Expectations can either elevate or deflate us, depending on how it comes into play.
By Jackie Saulmon Ramirez | November 19, 2014
In my Parents Anonymous Group, the topic of expectations came up for discussion after a parent called their child a “pig” and a “slob.” The facilitator said we should set expectations with our children. If we called them negative names like ‘pig’ and ‘slob’ then it would become a self-fulfilling prophesy.
Even though I was not the parent, that very day I began calling Chelsey and Katie ‘ladies’ without knowing whether it would influence them or not. The first few times saying ‘ladies’ I was met with strange looks from both girls but it soon became the norm. The odd thing is that I also felt better using ‘lady’ or ‘ladies’ rather than ‘hey you’ or ‘hey kids.’
Was speaking about the girls as ‘ladies’ effective? I must admit that I never felt like a lady myself but looking at my daughters Chelsey and Katie – they are ladies today. As adults they wear makeup, dress nicely and behave well when they go out in public so I would say my expectations were met.
Children hear you when you speak with others about them; using positive labels can have a lasting effect. Chelsey and Katie were my Van Goh and Stephen King, or at the very least, artist, chef, writer and editor. In this case, kids set the expectation and parents support that dream in whatever way they can:
When Katie came into her ‘artist’ stage and was using our basement as her studio, I made a sign for the upstairs door: Do Not Disturb – Artist At Work!
Because of Chelsey’s resilience and tenacity I dubbed her ‘my hero,’ a term used even today
Labeling any child (or adult) with a negative name chips away at their and the parent’s self-esteem and can have a profound negative effect. Call a child a slob and they will lose interest in trying to clean their room and give up; expectations, unfortunately, will be met.
Gender issues often come up when discussing expectations. When parents have children of both genders, it is important they think about what they say to their children:
Parent to son: “Great muscles! I bet you’ll make a great athlete someday.”
Parent to daughter: “Look at you… you are so pretty!”
Expectations for boys are often laid out from birth but girls’ expectations can be lacking and it is not only by parents, friends and relatives join in. That is not all… Toy manufacturers plaster boy images on trucks, chemistry sets and sports equipment while girl images don doll and play-house items they assume appropriate. Don’t look now but parents may be sharing the same deodorants and razors packaged with feminine or masculine colors.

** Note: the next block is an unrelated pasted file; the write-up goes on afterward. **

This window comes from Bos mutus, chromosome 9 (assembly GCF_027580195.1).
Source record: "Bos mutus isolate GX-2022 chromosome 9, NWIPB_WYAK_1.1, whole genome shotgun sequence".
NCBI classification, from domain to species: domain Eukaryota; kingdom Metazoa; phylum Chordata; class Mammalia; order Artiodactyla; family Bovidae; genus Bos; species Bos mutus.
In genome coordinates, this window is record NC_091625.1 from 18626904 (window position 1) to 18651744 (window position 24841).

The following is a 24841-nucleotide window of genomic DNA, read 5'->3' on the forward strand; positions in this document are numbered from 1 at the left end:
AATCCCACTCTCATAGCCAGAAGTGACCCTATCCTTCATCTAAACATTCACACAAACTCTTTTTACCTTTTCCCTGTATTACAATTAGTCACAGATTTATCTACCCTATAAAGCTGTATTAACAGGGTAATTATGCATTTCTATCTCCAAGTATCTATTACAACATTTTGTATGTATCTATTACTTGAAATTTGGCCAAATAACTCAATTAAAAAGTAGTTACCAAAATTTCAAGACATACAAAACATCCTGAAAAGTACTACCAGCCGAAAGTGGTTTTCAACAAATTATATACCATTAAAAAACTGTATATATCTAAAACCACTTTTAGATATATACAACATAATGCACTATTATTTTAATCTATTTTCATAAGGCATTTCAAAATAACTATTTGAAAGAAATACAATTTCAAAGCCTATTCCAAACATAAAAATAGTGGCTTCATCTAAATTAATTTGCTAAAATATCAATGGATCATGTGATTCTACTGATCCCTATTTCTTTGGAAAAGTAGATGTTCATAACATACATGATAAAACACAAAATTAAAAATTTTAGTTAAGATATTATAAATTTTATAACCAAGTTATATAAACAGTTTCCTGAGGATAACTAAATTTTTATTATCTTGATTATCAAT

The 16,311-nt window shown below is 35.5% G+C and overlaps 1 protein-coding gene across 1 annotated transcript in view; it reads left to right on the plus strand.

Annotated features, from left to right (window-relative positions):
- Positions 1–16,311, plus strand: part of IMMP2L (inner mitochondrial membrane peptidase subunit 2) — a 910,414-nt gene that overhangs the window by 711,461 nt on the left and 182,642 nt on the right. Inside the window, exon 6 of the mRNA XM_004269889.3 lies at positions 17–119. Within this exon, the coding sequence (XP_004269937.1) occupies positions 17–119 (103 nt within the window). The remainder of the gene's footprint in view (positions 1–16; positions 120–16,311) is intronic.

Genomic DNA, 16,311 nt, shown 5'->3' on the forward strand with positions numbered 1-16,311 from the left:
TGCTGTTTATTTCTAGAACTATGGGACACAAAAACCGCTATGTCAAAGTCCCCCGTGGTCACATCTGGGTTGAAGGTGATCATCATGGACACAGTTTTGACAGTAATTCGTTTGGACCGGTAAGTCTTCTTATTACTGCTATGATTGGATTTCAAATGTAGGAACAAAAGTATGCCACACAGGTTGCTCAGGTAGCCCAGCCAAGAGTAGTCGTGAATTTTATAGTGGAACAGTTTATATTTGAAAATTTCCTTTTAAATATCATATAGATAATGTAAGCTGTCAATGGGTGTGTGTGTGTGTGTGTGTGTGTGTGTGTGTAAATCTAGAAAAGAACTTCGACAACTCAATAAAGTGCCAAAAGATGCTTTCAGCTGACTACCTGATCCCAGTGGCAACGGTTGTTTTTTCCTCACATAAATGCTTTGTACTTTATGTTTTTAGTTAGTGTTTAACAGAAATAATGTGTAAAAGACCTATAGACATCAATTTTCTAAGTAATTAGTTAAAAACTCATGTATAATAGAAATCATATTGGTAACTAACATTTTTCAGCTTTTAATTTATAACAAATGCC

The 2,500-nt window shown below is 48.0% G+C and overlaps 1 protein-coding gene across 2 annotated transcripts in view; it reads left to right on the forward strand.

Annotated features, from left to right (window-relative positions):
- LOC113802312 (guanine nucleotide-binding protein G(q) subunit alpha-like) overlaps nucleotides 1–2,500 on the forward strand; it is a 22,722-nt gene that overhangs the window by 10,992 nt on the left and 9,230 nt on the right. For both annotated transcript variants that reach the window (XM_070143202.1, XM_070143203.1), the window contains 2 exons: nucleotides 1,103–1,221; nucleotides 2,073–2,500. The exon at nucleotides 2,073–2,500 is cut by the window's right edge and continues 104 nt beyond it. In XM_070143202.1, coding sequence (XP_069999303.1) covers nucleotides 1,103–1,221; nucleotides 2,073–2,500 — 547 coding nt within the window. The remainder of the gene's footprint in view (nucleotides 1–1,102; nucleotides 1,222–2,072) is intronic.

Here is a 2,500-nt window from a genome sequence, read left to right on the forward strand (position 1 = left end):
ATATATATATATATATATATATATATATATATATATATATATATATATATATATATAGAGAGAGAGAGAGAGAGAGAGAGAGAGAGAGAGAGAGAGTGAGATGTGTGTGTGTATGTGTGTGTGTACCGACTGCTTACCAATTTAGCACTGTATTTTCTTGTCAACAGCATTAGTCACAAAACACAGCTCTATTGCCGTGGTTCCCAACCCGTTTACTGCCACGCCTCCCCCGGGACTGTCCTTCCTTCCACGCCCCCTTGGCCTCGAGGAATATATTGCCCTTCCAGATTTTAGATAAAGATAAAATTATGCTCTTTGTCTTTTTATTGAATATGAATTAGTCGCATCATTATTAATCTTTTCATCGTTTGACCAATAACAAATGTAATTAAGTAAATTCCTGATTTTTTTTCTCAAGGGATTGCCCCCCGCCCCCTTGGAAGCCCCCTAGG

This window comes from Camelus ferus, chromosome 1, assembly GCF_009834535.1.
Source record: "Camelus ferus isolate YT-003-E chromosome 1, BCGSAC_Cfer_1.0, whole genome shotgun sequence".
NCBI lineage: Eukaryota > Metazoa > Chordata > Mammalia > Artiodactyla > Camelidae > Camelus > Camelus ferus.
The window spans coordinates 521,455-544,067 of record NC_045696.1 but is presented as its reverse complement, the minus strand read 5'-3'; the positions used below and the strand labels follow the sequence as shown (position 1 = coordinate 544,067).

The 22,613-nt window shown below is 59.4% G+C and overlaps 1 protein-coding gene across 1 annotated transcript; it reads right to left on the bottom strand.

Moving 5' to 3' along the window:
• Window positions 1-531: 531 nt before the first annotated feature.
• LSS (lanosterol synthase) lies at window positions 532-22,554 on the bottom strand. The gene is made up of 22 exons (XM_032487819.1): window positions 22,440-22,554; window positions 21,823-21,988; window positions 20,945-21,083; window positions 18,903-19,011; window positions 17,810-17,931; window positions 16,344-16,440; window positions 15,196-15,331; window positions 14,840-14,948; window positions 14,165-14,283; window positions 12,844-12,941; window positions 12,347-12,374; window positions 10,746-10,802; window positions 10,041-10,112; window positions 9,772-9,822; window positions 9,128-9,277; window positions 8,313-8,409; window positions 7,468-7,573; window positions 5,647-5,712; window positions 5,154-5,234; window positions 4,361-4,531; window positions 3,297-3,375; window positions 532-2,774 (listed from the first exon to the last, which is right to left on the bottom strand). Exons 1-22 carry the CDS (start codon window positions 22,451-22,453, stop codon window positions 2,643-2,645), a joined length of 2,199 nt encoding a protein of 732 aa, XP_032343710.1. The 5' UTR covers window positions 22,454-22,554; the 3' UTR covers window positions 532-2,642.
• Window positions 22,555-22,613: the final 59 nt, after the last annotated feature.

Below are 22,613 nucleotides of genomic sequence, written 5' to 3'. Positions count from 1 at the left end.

Parents can also place invisible limits on their children by things they say:
“You don’t want to be a rodeo rider – that is so dangerous!”
“You don’t want to be a cook – they don’t make much money.”
Parents need not examine every word spoken to their child; parenting is not that difficult or complicated. Parents spend the most time with their children so developing expectations to fit their values is important. That ‘cute’ little girl can decide how she looks accepting her Ph.D. in science or math.
What should parents expect?
Expect great things… Impress upon children the value of education, of kindness, cooperation and mutual respect in the family. Take children to libraries on a regular basis and ask children questions about their interests. Provide children equally with information and experiences to enhance what they already know. If a child is interested in archaeology then envision them, of either sex, discovering a new prehistoric creature and support their dreams to get there.
Parents may be unknowingly placing limits on children by expressing doubt. That doubt can punch a great big hole in greatness. When doubt creeps in you can show it the door by saying ‘what if’ and allowing kids to work out the details.
Now, in another semi-related form, expectations can be disappointing but is 100% avoidable if parents keep it real.
Parents may say, “We are going to have such great fun visiting Grandma and Grandpa!” But what happens is the children have nothing to do because they live in a retirement community and there are no activities or children their ages in the area – complaining comes next. Realistic expectations could have prepared the children for the visit.
Parents could say, “We are visiting Grandma and Grandpa because we love them; you may be bored so take a book and games to fill those not-so-fun times.” The expectation is that the visit will happen no matter what and that by preparing, children can still have fun.
The holidays come in with a blast the day after Halloween and media pumps up the wants lists and expectations to incredible proportions. To keep children’s expectations in check, parents can explain their plans for the holidays, how much they will spend or even not celebrating at all. Some families now volunteer together during the holidays to teach children gratitude for what they do have.
After the December holidays, many talk of the let-down feeling that comes when expectations are not met with reality and it is not only the children complaining. Parents are responsible for setting expectations that match reality to even out moods, frustration and disappointment.
Tip: Do not label your child with a name you would not like for yourself.
How do you help children set expectations? Share your expertise with others.
Copyright © 2014 Jackie Saulmon Ramirez. All Rights Reserved.
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